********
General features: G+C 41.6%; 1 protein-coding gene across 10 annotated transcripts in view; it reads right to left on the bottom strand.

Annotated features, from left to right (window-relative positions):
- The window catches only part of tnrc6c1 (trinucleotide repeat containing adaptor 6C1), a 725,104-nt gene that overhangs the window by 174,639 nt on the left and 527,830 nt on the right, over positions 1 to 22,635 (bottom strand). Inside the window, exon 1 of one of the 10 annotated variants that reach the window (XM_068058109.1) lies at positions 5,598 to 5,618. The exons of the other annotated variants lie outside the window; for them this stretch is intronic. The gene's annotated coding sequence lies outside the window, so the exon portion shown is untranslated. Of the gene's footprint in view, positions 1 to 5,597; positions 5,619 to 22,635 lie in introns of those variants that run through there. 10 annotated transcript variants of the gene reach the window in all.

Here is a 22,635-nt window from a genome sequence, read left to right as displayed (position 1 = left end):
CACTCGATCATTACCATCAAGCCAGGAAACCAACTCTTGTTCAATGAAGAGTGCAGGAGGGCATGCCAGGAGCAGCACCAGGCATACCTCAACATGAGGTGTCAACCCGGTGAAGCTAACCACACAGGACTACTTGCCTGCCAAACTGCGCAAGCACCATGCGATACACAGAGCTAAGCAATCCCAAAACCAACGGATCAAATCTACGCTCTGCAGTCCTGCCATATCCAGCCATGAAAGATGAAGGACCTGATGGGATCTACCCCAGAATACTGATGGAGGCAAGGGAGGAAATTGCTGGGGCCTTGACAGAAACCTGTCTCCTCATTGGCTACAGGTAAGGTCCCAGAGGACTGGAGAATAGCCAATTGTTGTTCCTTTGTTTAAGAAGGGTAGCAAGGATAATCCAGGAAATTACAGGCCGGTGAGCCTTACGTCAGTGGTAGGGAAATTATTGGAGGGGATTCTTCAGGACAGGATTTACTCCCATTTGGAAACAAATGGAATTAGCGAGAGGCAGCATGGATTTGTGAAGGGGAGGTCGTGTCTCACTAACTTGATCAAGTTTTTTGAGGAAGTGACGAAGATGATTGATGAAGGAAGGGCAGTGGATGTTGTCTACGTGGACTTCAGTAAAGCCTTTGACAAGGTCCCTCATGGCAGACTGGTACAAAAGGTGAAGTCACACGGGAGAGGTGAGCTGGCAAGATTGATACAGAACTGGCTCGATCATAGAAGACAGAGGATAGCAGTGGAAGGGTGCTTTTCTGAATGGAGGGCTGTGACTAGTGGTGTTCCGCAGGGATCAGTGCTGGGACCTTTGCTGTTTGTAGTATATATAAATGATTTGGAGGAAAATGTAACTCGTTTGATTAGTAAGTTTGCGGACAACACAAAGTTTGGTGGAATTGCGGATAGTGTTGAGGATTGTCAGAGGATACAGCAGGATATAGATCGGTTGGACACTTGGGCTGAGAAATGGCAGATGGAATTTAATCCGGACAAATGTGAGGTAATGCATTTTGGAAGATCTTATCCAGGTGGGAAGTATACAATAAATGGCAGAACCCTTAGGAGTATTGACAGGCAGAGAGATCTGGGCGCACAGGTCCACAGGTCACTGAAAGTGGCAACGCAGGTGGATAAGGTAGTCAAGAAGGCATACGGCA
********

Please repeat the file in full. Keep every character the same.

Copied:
General features: G+C 41.6%; 1 protein-coding gene across 10 annotated transcripts in view; it reads right to left on the bottom strand.

Annotated features, from left to right (window-relative positions):
- The window catches only part of tnrc6c1 (trinucleotide repeat containing adaptor 6C1), a 725,104-nt gene that overhangs the window by 174,639 nt on the left and 527,830 nt on the right, over positions 1 to 22,635 (bottom strand). Inside the window, exon 1 of one of the 10 annotated variants that reach the window (XM_068058109.1) lies at positions 5,598 to 5,618. The exons of the other annotated variants lie outside the window; for them this stretch is intronic. The gene's annotated coding sequence lies outside the window, so the exon portion shown is untranslated. Of the gene's footprint in view, positions 1 to 5,597; positions 5,619 to 22,635 lie in introns of those variants that run through there. 10 annotated transcript variants of the gene reach the window in all.

Here is a 22,635-nt window from a genome sequence, read left to right as displayed (position 1 = left end):
CACTCGATCATTACCATCAAGCCAGGAAACCAACTCTTGTTCAATGAAGAGTGCAGGAGGGCATGCCAGGAGCAGCACCAGGCATACCTCAACATGAGGTGTCAACCCGGTGAAGCTAACCACACAGGACTACTTGCCTGCCAAACTGCGCAAGCACCATGCGATACACAGAGCTAAGCAATCCCAAAACCAACGGATCAAATCTACGCTCTGCAGTCCTGCCATATCCAGCCATGAAAGATGAAGGACCTGATGGGATCTACCCCAGAATACTGATGGAGGCAAGGGAGGAAATTGCTGGGGCCTTGACAGAAACCTGTCTCCTCATTGGCTACAGGTAAGGTCCCAGAGGACTGGAGAATAGCCAATTGTTGTTCCTTTGTTTAAGAAGGGTAGCAAGGATAATCCAGGAAATTACAGGCCGGTGAGCCTTACGTCAGTGGTAGGGAAATTATTGGAGGGGATTCTTCAGGACAGGATTTACTCCCATTTGGAAACAAATGGAATTAGCGAGAGGCAGCATGGATTTGTGAAGGGGAGGTCGTGTCTCACTAACTTGATCAAGTTTTTTGAGGAAGTGACGAAGATGATTGATGAAGGAAGGGCAGTGGATGTTGTCTACGTGGACTTCAGTAAAGCCTTTGACAAGGTCCCTCATGGCAGACTGGTACAAAAGGTGAAGTCACACGGGAGAGGTGAGCTGGCAAGATTGATACAGAACTGGCTCGATCATAGAAGACAGAGGATAGCAGTGGAAGGGTGCTTTTCTGAATGGAGGGCTGTGACTAGTGGTGTTCCGCAGGGATCAGTGCTGGGACCTTTGCTGTTTGTAGTATATATAAATGATTTGGAGGAAAATGTAACTCGTTTGATTAGTAAGTTTGCGGACAACACAAAGTTTGGTGGAATTGCGGATAGTGTTGAGGATTGTCAGAGGATACAGCAGGATATAGATCGGTTGGACACTTGGGCTGAGAAATGGCAGATGGAATTTAATCCGGACAAATGTGAGGTAATGCATTTTGGAAGATCTTATCCAGGTGGGAAGTATACAATAAATGGCAGAACCCTTAGGAGTATTGACAGGCAGAGAGATCTGGGCGCACAGGTCCACAGGTCACTGAAAGTGGCAACGCAGGTGGATAAGGTAGTCAAGAAGGCATACGGCA